FR2FN-Introduction to the French Novel

Module Provider: Modern Languages
Number of credits: 20 [10 ECTS credits]
Terms in which taught: Autumn / Spring term module
Non-modular pre-requisites: Prereq: Pass in Part 1 French
Modules excluded:
Module version for: 2017/8

Module Convenor: Dr Veronica Heath


Summary module description:

The French novel, the most popular of contemporary literary forms, has a rich and often contested history. This module aims to introduce students to many of the historical, theoretical, cultural and aesthetic issues influencing the development of the genre, through the study of a representative selection of key texts from 19th and 20th-century French literature.

Assessable learning outcomes:
By the end of the module students will be expected to be able to:

- demonstrate an understanding of the ways in which shifting historical and social contexts affect the form and content of the novels studied.
- plot the development of evolving notions of the relation between reality and representation, author and work, individual and society, gender and genre.
- analyse the set texts in terms of such issues as form, theme, style, gender and narrative voice.
- draw relevant comparisons and contrasts between the different works studied.
- form and articulate individual critical responses to literary works.
- engage critically with the ideas presented in lectures, seminars, or secondary materials.
- organise and articulate a coherent written argument in a coursework essay and under examination conditions.

Additional outcomes:
This module also aims to encourage the development of oral communication skills and pair/group presentation skills, as well as enabling students to analyse and contextualise literary texts, and to read both 19th- and 20th-century French novels with ease.

Outline content:
Texts for study will include two canonical, nineteenth-century novels - Le Père Goriot (Honoré de Balzac) and Madame Bovary (Gustave Flaubert) - and two twentieth-century texts - La Jalousie (Alain Robbe-Grillet) and L’Amant (Marguerite Duras) - which consciously question, in different ways, the certainties on which the earlier works were based. Reference will also be made to the authors' and literary critics' theories of the novel: for example, Robbe-Grillet’s Pour un nouveau roman, which students will need to purchase or borrow.

Brief description of teaching and learning methods:
This module will be taught in Autumn and Spring terms, by means of weekly lectures, seminars and student presentations. In the Autumn term, we shall study the set nineteenth-century texts in relation to theories of the novel form, authorship, realism, narrative viewpoint, and gender. In the Spring term, similar issues will be examined, and brought into question, through our analysis of the set twentieth-century texts. Students will be expected to read the novels in advance, in order to be able to contribute fully to discussions and assignments.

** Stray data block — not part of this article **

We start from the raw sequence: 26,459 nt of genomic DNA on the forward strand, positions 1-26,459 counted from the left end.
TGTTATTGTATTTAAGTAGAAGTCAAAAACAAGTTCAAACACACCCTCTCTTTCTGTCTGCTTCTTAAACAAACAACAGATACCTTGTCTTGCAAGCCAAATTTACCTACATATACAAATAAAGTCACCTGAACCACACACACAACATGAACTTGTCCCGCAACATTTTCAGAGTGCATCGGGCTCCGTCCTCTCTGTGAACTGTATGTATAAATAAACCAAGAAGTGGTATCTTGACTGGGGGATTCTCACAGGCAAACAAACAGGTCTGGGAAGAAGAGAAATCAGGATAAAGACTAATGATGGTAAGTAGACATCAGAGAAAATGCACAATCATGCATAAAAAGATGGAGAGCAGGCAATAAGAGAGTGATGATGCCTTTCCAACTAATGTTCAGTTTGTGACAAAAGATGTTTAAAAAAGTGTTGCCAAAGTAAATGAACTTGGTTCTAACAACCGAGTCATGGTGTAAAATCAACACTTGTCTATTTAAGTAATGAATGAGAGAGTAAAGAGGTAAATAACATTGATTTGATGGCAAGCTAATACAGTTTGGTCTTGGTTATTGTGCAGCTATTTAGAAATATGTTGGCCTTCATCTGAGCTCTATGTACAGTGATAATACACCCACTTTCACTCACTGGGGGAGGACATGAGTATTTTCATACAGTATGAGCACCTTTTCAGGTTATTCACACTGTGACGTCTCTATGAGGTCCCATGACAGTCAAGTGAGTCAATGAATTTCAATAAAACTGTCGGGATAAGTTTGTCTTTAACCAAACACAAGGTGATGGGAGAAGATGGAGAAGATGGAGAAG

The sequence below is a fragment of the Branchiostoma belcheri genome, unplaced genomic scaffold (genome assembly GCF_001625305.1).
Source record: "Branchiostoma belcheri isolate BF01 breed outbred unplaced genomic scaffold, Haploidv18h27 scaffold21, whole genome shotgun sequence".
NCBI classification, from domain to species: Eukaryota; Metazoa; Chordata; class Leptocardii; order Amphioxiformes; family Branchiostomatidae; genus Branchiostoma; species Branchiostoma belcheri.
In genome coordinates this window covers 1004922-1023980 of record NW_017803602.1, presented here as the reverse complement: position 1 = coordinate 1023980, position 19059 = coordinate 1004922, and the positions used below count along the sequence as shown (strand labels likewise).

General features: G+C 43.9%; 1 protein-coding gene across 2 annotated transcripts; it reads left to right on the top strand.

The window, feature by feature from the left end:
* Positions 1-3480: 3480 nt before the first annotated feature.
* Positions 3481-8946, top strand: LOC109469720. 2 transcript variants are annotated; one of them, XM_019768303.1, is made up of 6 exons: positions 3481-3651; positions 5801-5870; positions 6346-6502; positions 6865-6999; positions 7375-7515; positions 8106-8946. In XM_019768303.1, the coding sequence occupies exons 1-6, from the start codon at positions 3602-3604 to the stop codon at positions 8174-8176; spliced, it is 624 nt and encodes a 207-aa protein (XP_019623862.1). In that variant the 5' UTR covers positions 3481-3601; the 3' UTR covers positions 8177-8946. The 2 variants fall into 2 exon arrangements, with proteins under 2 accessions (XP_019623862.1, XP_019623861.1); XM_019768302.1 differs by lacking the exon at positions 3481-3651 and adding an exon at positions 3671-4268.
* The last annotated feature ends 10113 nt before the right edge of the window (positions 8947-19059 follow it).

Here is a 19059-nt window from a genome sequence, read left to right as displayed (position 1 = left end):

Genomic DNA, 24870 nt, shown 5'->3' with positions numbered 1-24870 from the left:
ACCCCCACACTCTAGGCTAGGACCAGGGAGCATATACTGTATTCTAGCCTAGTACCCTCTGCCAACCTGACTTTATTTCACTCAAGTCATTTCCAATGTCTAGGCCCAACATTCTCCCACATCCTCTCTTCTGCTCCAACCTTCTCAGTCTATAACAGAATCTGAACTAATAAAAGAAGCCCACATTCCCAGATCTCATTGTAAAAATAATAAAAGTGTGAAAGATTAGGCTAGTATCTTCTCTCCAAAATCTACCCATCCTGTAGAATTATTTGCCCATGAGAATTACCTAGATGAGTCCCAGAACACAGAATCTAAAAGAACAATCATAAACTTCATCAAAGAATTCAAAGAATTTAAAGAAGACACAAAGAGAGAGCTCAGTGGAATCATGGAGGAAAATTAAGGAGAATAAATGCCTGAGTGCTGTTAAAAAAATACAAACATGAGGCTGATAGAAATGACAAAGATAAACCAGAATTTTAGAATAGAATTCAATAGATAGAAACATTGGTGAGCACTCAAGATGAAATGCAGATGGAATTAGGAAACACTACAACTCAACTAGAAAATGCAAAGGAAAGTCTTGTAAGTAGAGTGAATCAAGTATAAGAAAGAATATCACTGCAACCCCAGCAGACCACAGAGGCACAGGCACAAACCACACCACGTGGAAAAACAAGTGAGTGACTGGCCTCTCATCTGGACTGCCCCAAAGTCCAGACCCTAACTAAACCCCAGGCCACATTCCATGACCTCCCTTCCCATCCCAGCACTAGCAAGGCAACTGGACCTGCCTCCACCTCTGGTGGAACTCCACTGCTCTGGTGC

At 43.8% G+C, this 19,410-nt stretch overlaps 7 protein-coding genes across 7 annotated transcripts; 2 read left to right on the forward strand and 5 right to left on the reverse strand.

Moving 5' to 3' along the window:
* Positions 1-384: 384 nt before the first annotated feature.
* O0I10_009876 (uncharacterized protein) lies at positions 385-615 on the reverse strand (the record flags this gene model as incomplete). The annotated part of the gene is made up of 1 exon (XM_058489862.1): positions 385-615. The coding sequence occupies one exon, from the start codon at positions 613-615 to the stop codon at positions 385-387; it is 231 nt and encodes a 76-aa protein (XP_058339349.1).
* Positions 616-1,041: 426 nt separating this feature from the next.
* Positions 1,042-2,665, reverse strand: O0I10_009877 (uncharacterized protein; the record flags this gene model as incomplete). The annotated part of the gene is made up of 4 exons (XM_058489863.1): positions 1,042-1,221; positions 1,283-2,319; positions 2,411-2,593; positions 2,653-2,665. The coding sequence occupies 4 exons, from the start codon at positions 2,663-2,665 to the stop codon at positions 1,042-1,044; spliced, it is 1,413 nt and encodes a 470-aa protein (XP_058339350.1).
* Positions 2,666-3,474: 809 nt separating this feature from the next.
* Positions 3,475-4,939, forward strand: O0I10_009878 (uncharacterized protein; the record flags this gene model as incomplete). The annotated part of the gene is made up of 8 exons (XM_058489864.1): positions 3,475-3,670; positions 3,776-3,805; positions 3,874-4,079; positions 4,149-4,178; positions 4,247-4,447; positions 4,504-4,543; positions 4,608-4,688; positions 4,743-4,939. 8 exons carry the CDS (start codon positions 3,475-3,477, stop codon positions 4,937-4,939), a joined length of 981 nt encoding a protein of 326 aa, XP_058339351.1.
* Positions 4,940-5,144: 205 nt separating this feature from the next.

Contact hours:
  Autumn Spring Summer
Lectures 5 5
Seminars 10 10
Guided independent study 85 85
Total hours by term 100.00 100.00
Total hours for module 200.00

Summative Assessment Methods:
Method Percentage
Written assignment including essay 50
Class test administered by School 50

Other information on summative assessment:

Students will write one 2,000-2,500-word comparative essay, to be handed in by the Part 2 Spring Term deadline.

Relative percentage of coursework: 50 %

Class test:

Students will sit one two-hour class test, to consist of two passages for critical commentary out of a possible four, one from each of the set texts. Relative percentage of class test: 50%.

Formative assessment methods:
Students will be given regular, guided assignments to prepare for, and present in, subsequent classes and to guide their own study. In addition, students will have the option of writing a formative essay on the novels studied in the Autumn Term, to be submitted by the Part 2 Autumn Term deadline. Advice and feedback will be provided on these assignments.

Penalties for late submission:
The Module Convenor will apply the following penalties for work submitted late, in accordance with the University policy.

  • where the piece of work is submitted up to one calendar week after the original deadline (or any formally agreed extension to the deadline): 10% of the total marks available for the piece of work will be deducted from the mark for each working day (or part thereof) following the deadline up to a total of five working days;
  • where the piece of work is submitted more than five working days after the original deadline (or any formally agreed extension to the deadline): a mark of zero will be recorded.

  • The University policy statement on penalties for late submission can be found at:
    You are strongly advised to ensure that coursework is submitted by the relevant deadline. You should note that it is advisable to submit work in an unfinished state rather than to fail to submit any work.

    Length of examination:

    Requirements for a pass:

    Reassessment arrangements:
    Re-examination in August, in the event of failure in this module and of failure in Part 2 as a whole. Coursework for reassessment must be resubmitted by 1PM on the third Friday of August or, if the University is closed on the third Friday of August, at 1PM on the next working day thereafter.

    Additional Costs (specified where applicable):
    1) Required text books:
    2) Specialist equipment or materials:
    3) Specialist clothing, footwear or headgear:
    4) Printing and binding:
    5) Computers and devices with a particular specification:
    6) Travel, accommodation and subsistence:

    Last updated: 31 March 2017

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